Valerie Daniels-Carter is the co-founder, president and C.E.O. of V&J Holding Companies, Milwaukee.
By VALERIE DANIELS-CARTER
Published: August 25, 2012
MY parents instilled a strong work ethic in my siblings and me.
In first grade, I walked four kindergartners to and from school and made $1.25 a week. I was only a year older than them, but I was tall and looked older than I was. Their parents thought I offered some measure of protection. A couple of years ago, I became reacquainted with one of those girls.
As a preteen, I started arranging my two younger brothers’ work assignments. They cut lawns and shoveled snow. I’d price the jobs and distribute a schedule to their clients. In my teens, I worked for the parks system and managed a restaurant for a food vendor at Summerfest, a music festival. Later, I served on and was president of the board of the parent organization, the Milwaukee World Festival.
My father died in my senior year in high school. While attending Lincoln University in Jefferson City, Mo., I worked several jobs to help my mother pay my way. I was a disc jockey, a supermarket cashier and an assistant to a professor in a chemistry lab.
After graduating with a business degree in 1978, I got a job offer from what is now U.S. Bank in Milwaukee. I had played basketball from middle school through college, and along with the bank’s offer, I received one from the Milwaukee Does to play professional basketball. After the first few practices, I didn’t think it would be a career that would sustain me, so I took the bank job. In those years, women’s basketball did not have the stature it does now.
I started at the bank as a management trainee in its retail commercial lending department. In 1982, I moved to the MGIC Investment Corporation, a mortgage insurance company in Milwaukee, where I was an auditor in the underwriting division while also pursuing a master’s in management at Cardinal Stritch University.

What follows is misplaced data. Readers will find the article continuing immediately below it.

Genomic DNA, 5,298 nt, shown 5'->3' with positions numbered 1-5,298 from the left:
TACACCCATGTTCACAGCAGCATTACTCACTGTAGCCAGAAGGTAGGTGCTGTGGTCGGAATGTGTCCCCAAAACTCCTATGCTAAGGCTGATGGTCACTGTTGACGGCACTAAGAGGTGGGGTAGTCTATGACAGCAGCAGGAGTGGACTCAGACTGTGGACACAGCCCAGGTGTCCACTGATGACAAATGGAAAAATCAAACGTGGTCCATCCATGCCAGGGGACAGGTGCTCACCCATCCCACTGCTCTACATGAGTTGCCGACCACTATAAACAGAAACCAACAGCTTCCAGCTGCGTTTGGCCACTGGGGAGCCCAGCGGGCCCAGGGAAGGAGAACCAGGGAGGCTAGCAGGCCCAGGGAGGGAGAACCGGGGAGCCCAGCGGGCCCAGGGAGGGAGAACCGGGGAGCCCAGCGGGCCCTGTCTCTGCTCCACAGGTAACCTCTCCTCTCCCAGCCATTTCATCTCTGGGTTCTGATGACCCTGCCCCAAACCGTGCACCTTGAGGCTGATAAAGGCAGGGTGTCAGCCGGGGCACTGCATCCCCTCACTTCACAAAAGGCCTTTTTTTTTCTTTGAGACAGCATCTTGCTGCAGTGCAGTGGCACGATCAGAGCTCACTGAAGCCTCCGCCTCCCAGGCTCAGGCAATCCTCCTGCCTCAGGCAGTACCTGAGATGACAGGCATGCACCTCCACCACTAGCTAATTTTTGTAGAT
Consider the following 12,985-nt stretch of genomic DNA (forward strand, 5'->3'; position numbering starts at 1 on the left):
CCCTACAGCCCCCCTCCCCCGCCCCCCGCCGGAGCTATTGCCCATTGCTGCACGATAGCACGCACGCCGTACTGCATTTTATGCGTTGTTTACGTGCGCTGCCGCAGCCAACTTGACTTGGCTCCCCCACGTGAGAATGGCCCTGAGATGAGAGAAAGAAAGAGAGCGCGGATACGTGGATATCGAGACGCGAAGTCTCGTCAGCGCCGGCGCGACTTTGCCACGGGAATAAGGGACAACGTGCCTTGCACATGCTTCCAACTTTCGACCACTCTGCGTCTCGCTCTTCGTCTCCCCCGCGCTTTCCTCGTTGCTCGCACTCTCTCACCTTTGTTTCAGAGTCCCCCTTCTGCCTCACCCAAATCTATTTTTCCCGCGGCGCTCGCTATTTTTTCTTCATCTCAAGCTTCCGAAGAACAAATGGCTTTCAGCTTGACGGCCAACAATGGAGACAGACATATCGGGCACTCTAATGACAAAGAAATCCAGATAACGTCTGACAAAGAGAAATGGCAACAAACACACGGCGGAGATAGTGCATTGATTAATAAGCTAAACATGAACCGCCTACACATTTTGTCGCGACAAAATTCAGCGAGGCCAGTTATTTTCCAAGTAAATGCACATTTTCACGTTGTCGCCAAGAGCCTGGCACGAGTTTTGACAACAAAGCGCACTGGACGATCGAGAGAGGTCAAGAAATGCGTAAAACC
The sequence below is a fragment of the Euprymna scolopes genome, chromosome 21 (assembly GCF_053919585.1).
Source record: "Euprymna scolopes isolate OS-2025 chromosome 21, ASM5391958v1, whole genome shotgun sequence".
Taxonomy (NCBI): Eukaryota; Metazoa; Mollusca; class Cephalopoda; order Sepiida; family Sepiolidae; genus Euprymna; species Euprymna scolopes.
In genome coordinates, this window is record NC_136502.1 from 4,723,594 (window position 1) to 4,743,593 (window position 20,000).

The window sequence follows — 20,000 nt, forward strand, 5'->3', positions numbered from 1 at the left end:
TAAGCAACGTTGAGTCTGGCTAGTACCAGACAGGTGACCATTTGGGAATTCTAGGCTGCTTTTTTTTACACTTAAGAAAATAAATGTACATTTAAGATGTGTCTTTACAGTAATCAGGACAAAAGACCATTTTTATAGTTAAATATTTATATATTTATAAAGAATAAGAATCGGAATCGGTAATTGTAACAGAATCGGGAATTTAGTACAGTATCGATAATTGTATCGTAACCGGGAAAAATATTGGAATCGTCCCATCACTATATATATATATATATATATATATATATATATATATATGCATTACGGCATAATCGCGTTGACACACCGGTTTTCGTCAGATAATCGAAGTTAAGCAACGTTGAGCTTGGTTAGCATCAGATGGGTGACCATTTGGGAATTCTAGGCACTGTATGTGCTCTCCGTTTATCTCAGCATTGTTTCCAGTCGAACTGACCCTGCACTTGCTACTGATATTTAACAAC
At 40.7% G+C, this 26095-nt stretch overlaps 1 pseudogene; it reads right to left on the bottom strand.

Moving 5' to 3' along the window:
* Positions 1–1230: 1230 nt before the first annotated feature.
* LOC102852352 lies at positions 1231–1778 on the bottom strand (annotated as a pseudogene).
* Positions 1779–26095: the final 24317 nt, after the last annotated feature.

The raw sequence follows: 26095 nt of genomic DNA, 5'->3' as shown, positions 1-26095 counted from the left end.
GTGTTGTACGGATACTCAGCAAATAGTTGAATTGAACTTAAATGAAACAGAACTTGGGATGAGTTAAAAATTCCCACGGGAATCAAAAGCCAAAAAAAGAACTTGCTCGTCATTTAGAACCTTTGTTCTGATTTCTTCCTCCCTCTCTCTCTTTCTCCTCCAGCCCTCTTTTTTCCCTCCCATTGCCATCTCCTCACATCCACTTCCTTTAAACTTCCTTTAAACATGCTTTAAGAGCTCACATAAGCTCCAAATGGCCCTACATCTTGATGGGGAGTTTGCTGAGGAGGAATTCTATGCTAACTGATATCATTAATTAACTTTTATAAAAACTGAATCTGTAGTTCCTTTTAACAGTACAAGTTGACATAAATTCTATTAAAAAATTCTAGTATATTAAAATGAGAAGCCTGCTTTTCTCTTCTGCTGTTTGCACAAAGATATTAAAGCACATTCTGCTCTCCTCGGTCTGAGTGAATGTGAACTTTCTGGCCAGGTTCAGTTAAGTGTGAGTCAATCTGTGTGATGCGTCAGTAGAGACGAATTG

I always planned to own a business, so I began researching franchises. I needed more capital, however, so I asked my brother John, a lawyer and now our chairman, to be my partner.
At the same time I started at MGIC, I initiated the application process to be a Burger King franchisee. We opened our first Burger King site as V & J Foods in 1984. As we started adding locations and brands, we changed our name to V & J Holding Companies. We now have 36 Burger Kings and 68 Pizza Huts, along with 5 Häagen-Dazs and 4 Coffee Beanery stores. And we have a joint venture with Shaquille O’Neal. We share ownership of 11 of our 21 Auntie Anne’s pretzel stores.
I was not the typical franchisee when I started, and I had to challenge the status quo in the franchise industry. I met several unnecessary delays; it was a test of endurance. I wanted to help other African-American women have a chance. When I give motivational talks today, I tell people not to let anyone keep them from their dream.
My husband, Jeffrey Alan Carter Sr., used to walk into my assistant’s office and tell her to block out a certain week on the calendar because he was taking me on vacation. He died 13 years ago in an accident at his job. When you lose a life partner who loves you and supports what you’re doing, it leaves a void. His death gave me a greater appreciation of my strength.
I want to see young people here in Milwaukee make good choices in life. In the late 1990s, I partnered with my church, Holy Redeemer, to help. We’ve built a Boys & Girls Club, two schools, a medical facility, a loan center and the Mother Kathryn Daniels Conference Center, named for my mother.
I’m an avid sports fan. In 2011, I became the first African-American woman elected to the board of the Green Bay Packers. It was a high honor .
As told to Patricia R. Olsen.